Arundhati Roy,John Cusack

Things that Can and Cannot Be Said

An activist and an actor reflect on Edward Snowden and the surveillance state in this collection that “reads like a whistleblower’s travel diary” (Disorient).
In late 2014, Arundhati Roy, John Cusack, and Daniel Ellsberg traveled to Moscow to meet with NSA whistleblower Edward Snowden. The result was a series of essays and dialogues in which Roy and Cusack reflect on their conversations with Snowden. In these provocative and penetrating discussions, Roy and Cusack discuss the nature of the state, empire, and surveillance in an era of perpetual war, the meaning of flags and patriotism, the role of foundations and NGOs in limiting dissent, and the ways in which capital —but not people—can freely cross borders.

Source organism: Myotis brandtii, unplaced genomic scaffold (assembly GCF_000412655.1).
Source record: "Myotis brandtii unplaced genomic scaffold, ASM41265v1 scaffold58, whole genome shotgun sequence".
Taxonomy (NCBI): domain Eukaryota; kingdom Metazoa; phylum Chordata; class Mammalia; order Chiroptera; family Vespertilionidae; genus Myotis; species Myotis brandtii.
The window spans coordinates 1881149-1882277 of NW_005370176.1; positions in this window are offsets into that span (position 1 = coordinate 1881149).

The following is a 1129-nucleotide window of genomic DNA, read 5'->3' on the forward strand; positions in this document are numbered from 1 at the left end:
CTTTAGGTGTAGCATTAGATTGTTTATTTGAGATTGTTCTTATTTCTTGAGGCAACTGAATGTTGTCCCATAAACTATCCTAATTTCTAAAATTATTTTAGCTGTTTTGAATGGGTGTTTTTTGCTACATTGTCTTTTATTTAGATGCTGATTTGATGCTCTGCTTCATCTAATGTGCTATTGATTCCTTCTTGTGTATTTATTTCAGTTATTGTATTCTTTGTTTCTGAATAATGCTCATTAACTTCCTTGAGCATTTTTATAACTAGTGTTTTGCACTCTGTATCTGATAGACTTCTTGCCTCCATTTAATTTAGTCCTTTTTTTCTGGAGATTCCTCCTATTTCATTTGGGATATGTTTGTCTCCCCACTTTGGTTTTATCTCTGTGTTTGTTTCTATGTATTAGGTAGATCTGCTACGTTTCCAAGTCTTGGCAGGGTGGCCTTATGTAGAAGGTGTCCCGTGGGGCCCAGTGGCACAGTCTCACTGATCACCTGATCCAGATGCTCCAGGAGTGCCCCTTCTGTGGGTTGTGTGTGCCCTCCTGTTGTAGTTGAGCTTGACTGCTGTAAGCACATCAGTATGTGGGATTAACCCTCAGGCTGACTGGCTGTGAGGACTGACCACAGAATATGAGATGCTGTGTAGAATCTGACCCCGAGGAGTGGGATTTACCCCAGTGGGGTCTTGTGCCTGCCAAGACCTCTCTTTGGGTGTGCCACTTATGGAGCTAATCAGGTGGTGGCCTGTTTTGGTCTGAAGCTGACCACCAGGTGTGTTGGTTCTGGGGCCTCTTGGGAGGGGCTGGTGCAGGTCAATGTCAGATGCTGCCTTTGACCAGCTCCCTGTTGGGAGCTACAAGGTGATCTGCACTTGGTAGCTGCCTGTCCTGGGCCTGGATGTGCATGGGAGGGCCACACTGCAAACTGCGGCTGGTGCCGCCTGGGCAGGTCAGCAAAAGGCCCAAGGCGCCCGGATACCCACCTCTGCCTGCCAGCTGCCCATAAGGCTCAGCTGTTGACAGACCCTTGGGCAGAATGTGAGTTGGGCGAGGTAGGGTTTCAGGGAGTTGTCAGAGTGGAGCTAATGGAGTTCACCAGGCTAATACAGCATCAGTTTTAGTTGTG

Things That Can and Cannot Be Said is not a book with solutions, nor even a comprehensive framing of the problem. Its charm and potential lies in its disarming conversational approach, offering insights-in-passing; ideas and thoughts to spark further conversations and just maybe inspire other acts of moral courage. While the book channels a palpable sense of rage—rage at imperialism, at the surveillance state, at ‘Washington’s ability to destroy countries and its inability to win a war’—it concludes on the topic of love.” —PopMatters
“It asks questions—a lot of them. It connects dots from Kashmir to Palestine to Vietnam to Virginia—leaving no one spared from scrutiny––not even themselves, as Arundhati asserts.” —Disorient
“The freewheeling conversations between all the participants will bring up many Eureka moments for a lot of readers. Insights that can only be gained if you are researching these topics in exhausting detail.” —Firstpost
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